Philip Hammond's U-Turn. A National Insurance Climb down. Albert Goodman Chartered Tax Advisors

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Hammond’s U-Turn. A National Insurance Climb Down

The Chancellor has today made a surprise U-turn on the widely criticised increase to class 4 national insurance rates from 2018, announced in last week’s Budget.  Whilst we welcome the climb down, it is worth noting two things.

First, the threshold at which the higher rate of class 4 NIC is applied increases from 6 April 2017 by £2,000, meaning the liability will increase by £131 anyway for those earning more than £45,000, even without a rise in actual rates.  Second, the whole concept of self employed versus employed was to be consulted on this Summer anyway, but the scope of this review will now be widened, which could potentially leave the self employed even worse off.

 

Mr Hammond had announced that class 4 NIC rates, which are charged on the self-employed, would increase from 9% to 10% from April 2018, and to 11% from 2019.  Mr Hammond justified the increase by explaining that the gap between state benefits received by the self employed compared with the employed had closed considerably, most notably with the introduction of the new State Pension, and that the scale of difference needed to be dealt with.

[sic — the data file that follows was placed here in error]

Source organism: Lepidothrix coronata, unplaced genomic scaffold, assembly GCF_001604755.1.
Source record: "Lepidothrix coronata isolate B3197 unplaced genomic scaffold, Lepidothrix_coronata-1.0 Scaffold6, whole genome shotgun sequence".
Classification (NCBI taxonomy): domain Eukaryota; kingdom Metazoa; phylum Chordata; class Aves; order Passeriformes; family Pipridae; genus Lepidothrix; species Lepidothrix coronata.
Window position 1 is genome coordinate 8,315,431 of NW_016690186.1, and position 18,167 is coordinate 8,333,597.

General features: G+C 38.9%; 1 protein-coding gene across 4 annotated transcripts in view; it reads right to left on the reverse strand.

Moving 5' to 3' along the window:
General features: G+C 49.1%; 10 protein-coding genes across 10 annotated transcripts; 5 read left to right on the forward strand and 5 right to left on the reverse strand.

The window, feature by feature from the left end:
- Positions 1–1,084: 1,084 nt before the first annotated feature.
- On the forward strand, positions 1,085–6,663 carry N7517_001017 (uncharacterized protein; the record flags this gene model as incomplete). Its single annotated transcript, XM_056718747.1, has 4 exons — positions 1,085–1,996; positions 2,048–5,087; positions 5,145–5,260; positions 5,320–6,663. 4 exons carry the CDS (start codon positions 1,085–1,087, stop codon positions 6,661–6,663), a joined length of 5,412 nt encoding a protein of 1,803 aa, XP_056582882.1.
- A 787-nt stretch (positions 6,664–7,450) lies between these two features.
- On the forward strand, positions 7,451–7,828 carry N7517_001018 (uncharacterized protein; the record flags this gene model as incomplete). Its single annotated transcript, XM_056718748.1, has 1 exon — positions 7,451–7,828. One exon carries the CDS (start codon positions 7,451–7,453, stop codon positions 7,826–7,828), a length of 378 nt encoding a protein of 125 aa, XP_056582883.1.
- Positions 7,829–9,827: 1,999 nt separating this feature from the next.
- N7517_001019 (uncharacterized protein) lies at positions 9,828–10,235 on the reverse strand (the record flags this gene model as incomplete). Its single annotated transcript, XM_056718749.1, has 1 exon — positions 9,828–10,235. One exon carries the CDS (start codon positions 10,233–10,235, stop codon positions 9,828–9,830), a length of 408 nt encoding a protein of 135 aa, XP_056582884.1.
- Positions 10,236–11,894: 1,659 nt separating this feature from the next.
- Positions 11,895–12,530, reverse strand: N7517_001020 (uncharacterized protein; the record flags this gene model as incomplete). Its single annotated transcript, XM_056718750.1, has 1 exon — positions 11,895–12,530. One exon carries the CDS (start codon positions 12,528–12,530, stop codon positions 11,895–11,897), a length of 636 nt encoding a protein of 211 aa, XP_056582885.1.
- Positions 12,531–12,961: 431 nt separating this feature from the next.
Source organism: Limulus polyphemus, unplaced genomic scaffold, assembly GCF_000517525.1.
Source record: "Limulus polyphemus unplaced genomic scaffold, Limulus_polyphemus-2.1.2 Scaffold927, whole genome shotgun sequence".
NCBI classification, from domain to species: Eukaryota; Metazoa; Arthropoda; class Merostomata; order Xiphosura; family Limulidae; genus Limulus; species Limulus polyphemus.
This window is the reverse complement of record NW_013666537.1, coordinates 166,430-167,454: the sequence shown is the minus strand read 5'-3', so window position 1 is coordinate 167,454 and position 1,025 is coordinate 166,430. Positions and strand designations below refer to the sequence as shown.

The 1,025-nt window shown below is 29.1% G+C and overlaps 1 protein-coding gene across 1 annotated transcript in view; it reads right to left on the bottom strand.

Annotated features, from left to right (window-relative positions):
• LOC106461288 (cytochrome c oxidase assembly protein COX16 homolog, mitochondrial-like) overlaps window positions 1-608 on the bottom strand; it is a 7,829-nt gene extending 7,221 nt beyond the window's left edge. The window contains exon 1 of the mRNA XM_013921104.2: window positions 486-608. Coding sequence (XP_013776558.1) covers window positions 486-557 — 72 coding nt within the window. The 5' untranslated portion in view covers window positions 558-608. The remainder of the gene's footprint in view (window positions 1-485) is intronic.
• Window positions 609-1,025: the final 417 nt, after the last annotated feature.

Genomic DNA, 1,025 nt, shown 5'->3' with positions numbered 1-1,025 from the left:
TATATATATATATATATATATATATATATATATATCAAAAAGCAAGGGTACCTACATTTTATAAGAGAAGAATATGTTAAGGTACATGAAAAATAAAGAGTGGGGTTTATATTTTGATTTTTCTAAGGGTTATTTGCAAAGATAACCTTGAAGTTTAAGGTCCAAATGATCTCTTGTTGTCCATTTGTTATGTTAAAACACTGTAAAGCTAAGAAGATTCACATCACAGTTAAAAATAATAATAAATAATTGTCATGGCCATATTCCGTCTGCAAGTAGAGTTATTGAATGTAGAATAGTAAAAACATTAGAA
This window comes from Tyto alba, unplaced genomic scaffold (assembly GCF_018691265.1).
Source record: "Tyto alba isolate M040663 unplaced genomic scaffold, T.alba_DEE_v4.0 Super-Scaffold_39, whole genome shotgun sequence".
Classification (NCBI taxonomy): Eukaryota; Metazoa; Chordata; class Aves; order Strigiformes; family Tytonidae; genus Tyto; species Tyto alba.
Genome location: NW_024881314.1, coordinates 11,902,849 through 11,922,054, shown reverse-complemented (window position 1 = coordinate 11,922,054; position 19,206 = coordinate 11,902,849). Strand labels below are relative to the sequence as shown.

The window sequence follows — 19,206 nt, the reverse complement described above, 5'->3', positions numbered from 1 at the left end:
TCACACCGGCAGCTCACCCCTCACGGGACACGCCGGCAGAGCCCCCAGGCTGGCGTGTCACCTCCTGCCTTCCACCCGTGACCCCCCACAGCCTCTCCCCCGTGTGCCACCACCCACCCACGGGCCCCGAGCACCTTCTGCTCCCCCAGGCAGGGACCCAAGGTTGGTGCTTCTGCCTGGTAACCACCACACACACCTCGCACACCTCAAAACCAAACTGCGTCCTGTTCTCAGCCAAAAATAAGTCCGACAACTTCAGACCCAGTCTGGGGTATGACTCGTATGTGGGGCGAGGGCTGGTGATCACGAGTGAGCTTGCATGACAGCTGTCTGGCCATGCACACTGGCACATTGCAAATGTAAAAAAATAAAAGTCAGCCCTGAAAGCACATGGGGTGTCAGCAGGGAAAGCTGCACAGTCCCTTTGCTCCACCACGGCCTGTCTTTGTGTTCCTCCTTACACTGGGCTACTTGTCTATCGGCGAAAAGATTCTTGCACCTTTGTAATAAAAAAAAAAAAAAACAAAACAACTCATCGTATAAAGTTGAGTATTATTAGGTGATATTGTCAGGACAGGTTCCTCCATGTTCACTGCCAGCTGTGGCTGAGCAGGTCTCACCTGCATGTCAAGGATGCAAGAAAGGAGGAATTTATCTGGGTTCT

The Chancellor did not anticipate the backlash from his Budget announcement for supposedly going against the Conservative’s manifesto not to increase national insurance as part of the triple tax lock.  Mr Hammond defended his position, clarifying that the tax lock applied only to the employed, as supported in the detail behind the manifesto, and the only concession made after last week’s outcry looked like it would be nothing more than a delay in the legislation being published.

However, Mr Hammond confirmed today that even though it was clear the lock applied only to the employed, he would stick to the spirit of the manifesto and has pledged there will be no further NIC increases during the term of this Parliament, which means the increase in the class 4 rates will no longer go ahead.  He has not however pledged to keep the thresholds the same and so we could still see rises in the future.

Furthermore, Mr Hammond has also widened the review to be undertaken of the differences between self-employed and the employed later this year, stating that most commentators believe the increase in self-employed numbers is at least in part driven by tax differences.  He will also need to plug the £2 billion black hole that the climb down is reported to be worth.

It therefore remains to be seen as to how generous the U-turn will be!

 

Image courtesy of vectorolie at FreeDigitalPhotos.net

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